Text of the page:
1. Renewable Energy: The cost of renewable energy sources such as wind and solar has already declined significantly and, according to the International Renewable Energy Agency (IRENA), the cost of renewable energy is expected to continue to decline. Onshore wind and solar PV are expected to be the cheapest sources of new electricity in most parts of the world by 2030.
  2. Energy Storage: The cost of energy storage technologies—critical to non-combustion sources, such as batteries—is also expected to decline further driven by advances in technology and increasing demand. Storage is crucial to level out supply peaks and valleys and ensure a reliable supply of electricity.
  3. Electric Vehicles: The cost of electric vehicles (EVs) is expected to decline in the coming years as a function of reduced OEM component costs and scale economies as demand increases. According to BloombergNEF, the cost of EV batteries is expected to decline by 58% between 2020 and 2030, making EVs increasingly cost-competitive with traditional gasoline-powered vehicles. This may even render government subsidization irrelevant as prices come in line with internal combustion alternatives.
  4. Green Hydrogen: Green hydrogen, produced from renewable energy sources, is also expected to become more cost-competitive in the coming years. According to a report by the Hydrogen Council, the cost of green hydrogen is expected to decline by up to 80% by 2030, making it a cost-competitive alternative to fossil fuels in several sectors.

Yet it may still “fail” to happen fast enough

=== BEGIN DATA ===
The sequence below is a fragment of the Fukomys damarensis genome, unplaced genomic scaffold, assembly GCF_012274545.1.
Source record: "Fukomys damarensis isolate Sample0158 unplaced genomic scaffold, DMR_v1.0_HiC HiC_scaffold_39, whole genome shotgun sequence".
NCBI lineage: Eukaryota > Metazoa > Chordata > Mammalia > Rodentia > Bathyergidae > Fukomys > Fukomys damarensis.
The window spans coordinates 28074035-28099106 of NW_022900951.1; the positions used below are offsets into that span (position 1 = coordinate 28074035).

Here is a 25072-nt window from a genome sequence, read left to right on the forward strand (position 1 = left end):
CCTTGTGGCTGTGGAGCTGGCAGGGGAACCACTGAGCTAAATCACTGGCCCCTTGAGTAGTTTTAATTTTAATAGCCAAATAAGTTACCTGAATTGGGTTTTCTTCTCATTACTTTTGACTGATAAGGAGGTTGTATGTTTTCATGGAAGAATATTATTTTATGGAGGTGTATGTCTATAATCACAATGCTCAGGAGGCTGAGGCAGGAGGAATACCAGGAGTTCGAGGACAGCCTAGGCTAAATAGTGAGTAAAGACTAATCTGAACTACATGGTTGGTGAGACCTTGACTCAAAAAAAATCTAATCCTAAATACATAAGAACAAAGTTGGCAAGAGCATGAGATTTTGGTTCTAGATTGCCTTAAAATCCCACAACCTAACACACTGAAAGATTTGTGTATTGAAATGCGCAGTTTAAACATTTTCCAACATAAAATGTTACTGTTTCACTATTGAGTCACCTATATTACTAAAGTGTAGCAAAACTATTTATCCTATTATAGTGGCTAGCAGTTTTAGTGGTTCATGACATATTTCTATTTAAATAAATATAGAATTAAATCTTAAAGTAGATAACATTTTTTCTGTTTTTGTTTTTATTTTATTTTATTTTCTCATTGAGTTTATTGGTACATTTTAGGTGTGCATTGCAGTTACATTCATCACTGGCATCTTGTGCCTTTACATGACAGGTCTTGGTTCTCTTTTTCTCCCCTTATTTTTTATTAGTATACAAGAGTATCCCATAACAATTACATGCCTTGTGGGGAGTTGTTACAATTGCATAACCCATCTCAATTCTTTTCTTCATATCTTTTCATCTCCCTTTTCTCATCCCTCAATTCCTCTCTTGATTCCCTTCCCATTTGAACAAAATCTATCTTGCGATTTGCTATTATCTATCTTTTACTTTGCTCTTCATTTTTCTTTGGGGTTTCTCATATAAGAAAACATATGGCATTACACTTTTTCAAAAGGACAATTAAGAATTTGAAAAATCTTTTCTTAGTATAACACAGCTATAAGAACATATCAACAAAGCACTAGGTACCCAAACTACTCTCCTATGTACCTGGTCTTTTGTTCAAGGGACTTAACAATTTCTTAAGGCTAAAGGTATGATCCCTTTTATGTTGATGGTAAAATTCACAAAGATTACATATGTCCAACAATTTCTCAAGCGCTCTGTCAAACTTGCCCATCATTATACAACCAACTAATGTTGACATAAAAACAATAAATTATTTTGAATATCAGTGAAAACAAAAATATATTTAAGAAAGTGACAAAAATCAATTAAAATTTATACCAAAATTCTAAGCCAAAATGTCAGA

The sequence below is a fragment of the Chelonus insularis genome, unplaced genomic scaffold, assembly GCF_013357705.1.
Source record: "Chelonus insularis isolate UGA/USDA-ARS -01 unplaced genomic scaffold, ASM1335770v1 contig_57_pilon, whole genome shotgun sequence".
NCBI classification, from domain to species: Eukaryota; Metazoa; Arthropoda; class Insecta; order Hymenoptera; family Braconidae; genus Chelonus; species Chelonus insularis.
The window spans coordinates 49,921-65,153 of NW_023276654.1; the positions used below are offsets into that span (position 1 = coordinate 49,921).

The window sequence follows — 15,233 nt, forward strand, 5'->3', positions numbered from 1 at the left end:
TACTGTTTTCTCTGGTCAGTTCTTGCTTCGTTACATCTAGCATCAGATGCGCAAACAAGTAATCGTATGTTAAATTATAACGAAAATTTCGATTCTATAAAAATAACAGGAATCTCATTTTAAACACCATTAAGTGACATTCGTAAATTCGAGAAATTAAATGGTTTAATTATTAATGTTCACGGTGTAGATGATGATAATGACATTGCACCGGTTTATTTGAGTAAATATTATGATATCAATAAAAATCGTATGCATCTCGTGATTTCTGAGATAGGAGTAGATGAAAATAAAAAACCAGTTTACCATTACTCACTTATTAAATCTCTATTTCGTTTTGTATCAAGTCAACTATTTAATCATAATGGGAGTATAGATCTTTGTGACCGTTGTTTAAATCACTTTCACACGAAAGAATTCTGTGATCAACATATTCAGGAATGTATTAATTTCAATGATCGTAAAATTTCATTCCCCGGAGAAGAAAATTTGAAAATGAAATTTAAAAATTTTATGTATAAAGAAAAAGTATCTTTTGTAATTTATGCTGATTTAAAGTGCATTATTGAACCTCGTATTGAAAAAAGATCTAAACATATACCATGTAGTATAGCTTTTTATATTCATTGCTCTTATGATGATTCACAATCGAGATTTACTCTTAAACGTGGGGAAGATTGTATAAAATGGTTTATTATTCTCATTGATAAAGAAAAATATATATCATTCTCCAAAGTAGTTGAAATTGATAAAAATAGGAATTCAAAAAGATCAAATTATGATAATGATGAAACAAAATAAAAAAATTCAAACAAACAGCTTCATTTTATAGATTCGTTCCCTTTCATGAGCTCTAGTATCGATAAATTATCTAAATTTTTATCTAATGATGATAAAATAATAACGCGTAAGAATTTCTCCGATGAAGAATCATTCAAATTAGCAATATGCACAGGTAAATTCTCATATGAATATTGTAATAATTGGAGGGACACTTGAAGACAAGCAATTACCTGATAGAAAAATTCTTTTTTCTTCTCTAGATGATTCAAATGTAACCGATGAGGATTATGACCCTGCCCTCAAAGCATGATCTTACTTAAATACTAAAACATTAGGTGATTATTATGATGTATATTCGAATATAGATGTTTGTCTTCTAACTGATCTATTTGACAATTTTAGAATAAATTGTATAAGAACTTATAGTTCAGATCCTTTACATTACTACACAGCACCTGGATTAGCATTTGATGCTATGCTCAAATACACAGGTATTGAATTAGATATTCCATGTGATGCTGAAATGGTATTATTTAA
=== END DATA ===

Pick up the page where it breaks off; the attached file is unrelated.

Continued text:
The decarbonization transformation is complex and challenging—moreso than any previous similar situation, and several factors could yet cause it to fail or be unduly delayed. The primary challenges are:

  1. Political Will: Even in a market economy, this is the single-most troubling factor. Particularly in these tribalist, infantilized times, leadership at the political level has outsized import. If political leaders prioritize short-term economic interests over long-term environmental goals, weakening policies or hindering implementation—even if they are not acting on behalf of incumbents’ lobbies, the effects could be catastrophic.
  2. Economic Interests: Fossil fuel companies and other industries that rely on carbon-intensive activities (i.e., incumbents) may will resist efforts to transition to a carbon-free world. This will manifest in opposition to policies that aim to reduce carbon emissions, and slow continued investment in fossil fuels and other carbon-intensive activities.
  3. Technological Limitations: While renewable energy technologies have advanced significantly in recent years, there are still limitations and challenges to overcome. There always are. This will delay progress.
  4. Social Resistance: Change and transformation of this magnitude is scary to individuals. Anybody whose household thrives, let alone survives, as a direct result of fossil fuels will at the very least be anxious and at worst be outright hostile to any transition. On this economic basis, employees will have common cause with employers (see #2, above) irrespective of moral qualms.
  5. International Cooperation: The transition to a carbon-free world will require international acceptance, cooperation, and coordination. Climate change, after all, is a global challenge that requires a global response. But entrenched grievance, animosity, and entitlement perceptions have a way of interfering. Never mind geopolitical tensions, trade disputes, and other factors that could undermine international cooperation on climate change.

A diffusion and adoption comparison for perspective

     Is decarbonization happening unusually slowly? Based on some historical precedents, none of which had the same kind of incumbency challenges, it would appear not.